yes, I'm sure that the structure of barberry is part of what makes it so ideal for the ticks but just as important is that deer don't like to feed on them. My point is that Japanese barberry isn't the root of the problem. If you want to reduce Lyme disease then convert the landscape to mature forest with little shrubbery and get the deer population to a much lower level while the forest matures. People don't want to hear this though.

Doug

Joe

Re: Link Between Japanese Barberry and Lyme Disease

Post by Joe » Sat Mar 23, 2013 8:48 am

DougBidlack wrote:Ed,

yes, I'm sure that the structure of barberry is part of what makes it so ideal for the ticks but just as important is that deer don't like to feed on them. My point is that Japanese barberry isn't the root of the problem. If you want to reduce Lyme disease then convert the landscape to mature forest with little shrubbery and get the deer population to a much lower level while the forest matures. People don't want to hear this though.

Doug
sounds right to me- however, we simply can't convert all the landscape to mature forest- the next best thing, for managed forests, is to cut lightly because doing so results in less brush - and it also results in less invasive species infestation.... but, people in the forestry world seldom listen to me, despite ranting about this and many other issues for the past 40 years...

I don't hunt and dislike guns of all sorts- but I don't mind if others hunt - for me, killing anything other than bugs is bad karma, but if others hunt, it's their karma and maybe they'll get some good karma if it results in less Lyme disease...

here in Mass., on the Quabbin watershed, that sends water to Boston, there is one 28 acre patch of solid Japanese barberry which I've seen- something they don't like to talk about- in their publications, instead, they brag about their awesome work....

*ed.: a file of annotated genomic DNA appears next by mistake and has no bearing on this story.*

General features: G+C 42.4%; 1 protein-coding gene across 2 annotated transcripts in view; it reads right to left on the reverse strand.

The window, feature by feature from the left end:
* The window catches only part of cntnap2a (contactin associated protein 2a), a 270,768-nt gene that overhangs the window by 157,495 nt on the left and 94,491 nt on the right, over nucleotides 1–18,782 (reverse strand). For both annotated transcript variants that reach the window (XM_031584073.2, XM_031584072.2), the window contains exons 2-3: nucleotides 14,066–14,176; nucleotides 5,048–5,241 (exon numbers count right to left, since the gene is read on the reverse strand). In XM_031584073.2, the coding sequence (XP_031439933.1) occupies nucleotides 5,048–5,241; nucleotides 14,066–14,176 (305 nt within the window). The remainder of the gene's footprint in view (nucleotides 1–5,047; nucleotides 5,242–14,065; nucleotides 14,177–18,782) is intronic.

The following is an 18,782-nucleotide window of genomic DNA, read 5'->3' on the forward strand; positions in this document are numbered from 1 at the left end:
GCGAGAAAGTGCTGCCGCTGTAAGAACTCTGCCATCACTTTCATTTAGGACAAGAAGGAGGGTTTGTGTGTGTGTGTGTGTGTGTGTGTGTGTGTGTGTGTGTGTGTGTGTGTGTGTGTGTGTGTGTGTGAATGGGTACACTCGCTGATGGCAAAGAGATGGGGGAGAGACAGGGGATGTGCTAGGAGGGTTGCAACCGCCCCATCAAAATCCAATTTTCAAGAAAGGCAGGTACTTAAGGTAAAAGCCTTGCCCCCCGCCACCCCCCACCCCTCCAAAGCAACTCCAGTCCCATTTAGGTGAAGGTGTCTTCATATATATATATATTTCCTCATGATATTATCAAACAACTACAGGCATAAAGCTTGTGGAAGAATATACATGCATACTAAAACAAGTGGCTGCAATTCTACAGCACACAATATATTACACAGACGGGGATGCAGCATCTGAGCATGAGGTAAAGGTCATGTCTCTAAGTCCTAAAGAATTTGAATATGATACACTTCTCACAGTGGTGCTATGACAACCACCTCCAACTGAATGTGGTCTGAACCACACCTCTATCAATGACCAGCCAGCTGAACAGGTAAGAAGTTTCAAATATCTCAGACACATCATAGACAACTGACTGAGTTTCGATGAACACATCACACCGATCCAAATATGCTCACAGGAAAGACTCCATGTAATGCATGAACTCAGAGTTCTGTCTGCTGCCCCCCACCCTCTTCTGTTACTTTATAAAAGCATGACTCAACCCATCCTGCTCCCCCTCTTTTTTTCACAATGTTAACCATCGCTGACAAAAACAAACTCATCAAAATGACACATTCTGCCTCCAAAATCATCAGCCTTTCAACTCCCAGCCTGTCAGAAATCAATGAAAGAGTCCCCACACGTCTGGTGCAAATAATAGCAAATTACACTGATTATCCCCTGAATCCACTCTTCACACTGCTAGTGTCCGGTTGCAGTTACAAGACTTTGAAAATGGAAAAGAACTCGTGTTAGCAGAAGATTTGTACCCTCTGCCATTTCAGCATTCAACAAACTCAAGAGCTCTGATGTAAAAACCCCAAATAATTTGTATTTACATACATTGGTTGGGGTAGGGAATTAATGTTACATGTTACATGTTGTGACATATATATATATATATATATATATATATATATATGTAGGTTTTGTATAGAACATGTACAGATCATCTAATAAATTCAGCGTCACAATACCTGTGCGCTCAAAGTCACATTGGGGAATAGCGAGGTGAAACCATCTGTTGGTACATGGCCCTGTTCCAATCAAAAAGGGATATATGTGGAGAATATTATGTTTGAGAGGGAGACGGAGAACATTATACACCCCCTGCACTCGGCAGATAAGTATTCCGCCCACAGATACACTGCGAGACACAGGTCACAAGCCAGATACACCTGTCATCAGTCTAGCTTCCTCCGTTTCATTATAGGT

Joe

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edfrank
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Re: Link Between Japanese Barberry and Lyme Disease

Post by edfrank » Sat Mar 23, 2013 9:02 am

Doug,

Of course mature forests with little underbrush and lower deer populations are better. But in many places we don't have that situation. If ripping pout the nasty barberry populations lowers the overall tick population, that is another reason to do so. On public land it might be the extra nudge needed for the park or land managers to take the step of ripping out the invasives and trying to do some ecological restoration.

Ed
"I love science and it pains me to think that so many are terrified of the subject or feel that choosing science means you cannot also choose compassion, or the arts, or be awe by nature. Science is not meant to cure us of mystery, but to reinvent and revigorate it." by Robert M. Sapolsky

Joe

Re: Link Between Japanese Barberry and Lyme Disease

Post by Joe » Sat Mar 23, 2013 9:24 am

On the Quabbin-- they can't use herbicides... they could rip out the plants, but then they'd have to find the money- of course they have lots of money but it gets misspent, so they claim they can't afford to.

Joe

Re: Link Between Japanese Barberry and Lyme Disease

Post by Joe » Sat Mar 23, 2013 9:27 am

Maybe we could do some genetic engineering on deer and other browsers so their favorite food would be invasives! (not likely of course, but you never know)